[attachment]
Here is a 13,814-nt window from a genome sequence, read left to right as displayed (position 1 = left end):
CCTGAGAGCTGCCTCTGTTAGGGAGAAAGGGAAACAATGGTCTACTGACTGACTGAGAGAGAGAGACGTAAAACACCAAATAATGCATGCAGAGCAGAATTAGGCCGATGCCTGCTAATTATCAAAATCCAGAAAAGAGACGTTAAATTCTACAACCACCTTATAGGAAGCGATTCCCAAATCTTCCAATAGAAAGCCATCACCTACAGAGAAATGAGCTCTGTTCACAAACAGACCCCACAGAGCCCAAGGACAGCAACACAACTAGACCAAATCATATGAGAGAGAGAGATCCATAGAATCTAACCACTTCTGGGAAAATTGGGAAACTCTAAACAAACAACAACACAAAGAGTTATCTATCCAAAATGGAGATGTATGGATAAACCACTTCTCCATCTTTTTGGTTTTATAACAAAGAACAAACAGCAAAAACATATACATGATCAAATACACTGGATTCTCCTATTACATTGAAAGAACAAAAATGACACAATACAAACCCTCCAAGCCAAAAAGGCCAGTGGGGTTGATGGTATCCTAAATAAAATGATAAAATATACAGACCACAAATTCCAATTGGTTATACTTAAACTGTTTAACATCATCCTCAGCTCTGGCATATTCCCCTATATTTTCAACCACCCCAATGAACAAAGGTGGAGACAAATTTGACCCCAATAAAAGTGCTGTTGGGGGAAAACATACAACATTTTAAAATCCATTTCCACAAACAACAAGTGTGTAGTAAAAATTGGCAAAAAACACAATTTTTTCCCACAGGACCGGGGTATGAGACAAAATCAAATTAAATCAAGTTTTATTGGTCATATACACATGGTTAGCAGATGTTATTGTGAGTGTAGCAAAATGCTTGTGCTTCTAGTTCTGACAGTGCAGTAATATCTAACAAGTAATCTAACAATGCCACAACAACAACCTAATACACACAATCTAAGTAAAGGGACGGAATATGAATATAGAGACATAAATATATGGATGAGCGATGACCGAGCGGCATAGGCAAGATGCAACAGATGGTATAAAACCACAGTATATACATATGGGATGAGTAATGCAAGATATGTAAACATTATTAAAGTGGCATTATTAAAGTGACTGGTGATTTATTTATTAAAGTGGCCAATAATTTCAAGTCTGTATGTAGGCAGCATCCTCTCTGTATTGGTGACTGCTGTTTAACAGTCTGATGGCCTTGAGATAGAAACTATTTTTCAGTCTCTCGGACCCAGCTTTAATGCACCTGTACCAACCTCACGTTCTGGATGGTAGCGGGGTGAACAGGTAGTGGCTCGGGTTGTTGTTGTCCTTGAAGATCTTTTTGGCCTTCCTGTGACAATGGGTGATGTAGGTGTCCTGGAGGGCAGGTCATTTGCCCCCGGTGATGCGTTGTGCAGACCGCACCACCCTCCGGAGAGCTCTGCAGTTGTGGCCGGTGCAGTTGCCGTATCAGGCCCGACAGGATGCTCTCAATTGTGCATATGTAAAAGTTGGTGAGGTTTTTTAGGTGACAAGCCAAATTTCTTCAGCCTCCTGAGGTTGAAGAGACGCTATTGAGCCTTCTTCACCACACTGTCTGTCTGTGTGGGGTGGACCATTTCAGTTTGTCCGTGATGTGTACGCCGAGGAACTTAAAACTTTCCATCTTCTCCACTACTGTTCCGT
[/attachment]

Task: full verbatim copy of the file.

Here is a 13,814-nt window from a genome sequence, read left to right as displayed (position 1 = left end):
CCTGAGAGCTGCCTCTGTTAGGGAGAAAGGGAAACAATGGTCTACTGACTGACTGAGAGAGAGAGACGTAAAACACCAAATAATGCATGCAGAGCAGAATTAGGCCGATGCCTGCTAATTATCAAAATCCAGAAAAGAGACGTTAAATTCTACAACCACCTTATAGGAAGCGATTCCCAAATCTTCCAATAGAAAGCCATCACCTACAGAGAAATGAGCTCTGTTCACAAACAGACCCCACAGAGCCCAAGGACAGCAACACAACTAGACCAAATCATATGAGAGAGAGAGATCCATAGAATCTAACCACTTCTGGGAAAATTGGGAAACTCTAAACAAACAACAACACAAAGAGTTATCTATCCAAAATGGAGATGTATGGATAAACCACTTCTCCATCTTTTTGGTTTTATAACAAAGAACAAACAGCAAAAACATATACATGATCAAATACACTGGATTCTCCTATTACATTGAAAGAACAAAAATGACACAATACAAACCCTCCAAGCCAAAAAGGCCAGTGGGGTTGATGGTATCCTAAATAAAATGATAAAATATACAGACCACAAATTCCAATTGGTTATACTTAAACTGTTTAACATCATCCTCAGCTCTGGCATATTCCCCTATATTTTCAACCACCCCAATGAACAAAGGTGGAGACAAATTTGACCCCAATAAAAGTGCTGTTGGGGGAAAACATACAACATTTTAAAATCCATTTCCACAAACAACAAGTGTGTAGTAAAAATTGGCAAAAAACACAATTTTTTCCCACAGGACCGGGGTATGAGACAAAATCAAATTAAATCAAGTTTTATTGGTCATATACACATGGTTAGCAGATGTTATTGTGAGTGTAGCAAAATGCTTGTGCTTCTAGTTCTGACAGTGCAGTAATATCTAACAAGTAATCTAACAATGCCACAACAACAACCTAATACACACAATCTAAGTAAAGGGACGGAATATGAATATAGAGACATAAATATATGGATGAGCGATGACCGAGCGGCATAGGCAAGATGCAACAGATGGTATAAAACCACAGTATATACATATGGGATGAGTAATGCAAGATATGTAAACATTATTAAAGTGGCATTATTAAAGTGACTGGTGATTTATTTATTAAAGTGGCCAATAATTTCAAGTCTGTATGTAGGCAGCATCCTCTCTGTATTGGTGACTGCTGTTTAACAGTCTGATGGCCTTGAGATAGAAACTATTTTTCAGTCTCTCGGACCCAGCTTTAATGCACCTGTACCAACCTCACGTTCTGGATGGTAGCGGGGTGAACAGGTAGTGGCTCGGGTTGTTGTTGTCCTTGAAGATCTTTTTGGCCTTCCTGTGACAATGGGTGATGTAGGTGTCCTGGAGGGCAGGTCATTTGCCCCCGGTGATGCGTTGTGCAGACCGCACCACCCTCCGGAGAGCTCTGCAGTTGTGGCCGGTGCAGTTGCCGTATCAGGCCCGACAGGATGCTCTCAATTGTGCATATGTAAAAGTTGGTGAGGTTTTTTAGGTGACAAGCCAAATTTCTTCAGCCTCCTGAGGTTGAAGAGACGCTATTGAGCCTTCTTCACCACACTGTCTGTCTGTGTGGGGTGGACCATTTCAGTTTGTCCGTGATGTGTACGCCGAGGAACTTAAAACTTTCCATCTTCTCCACTACTGTTCCGT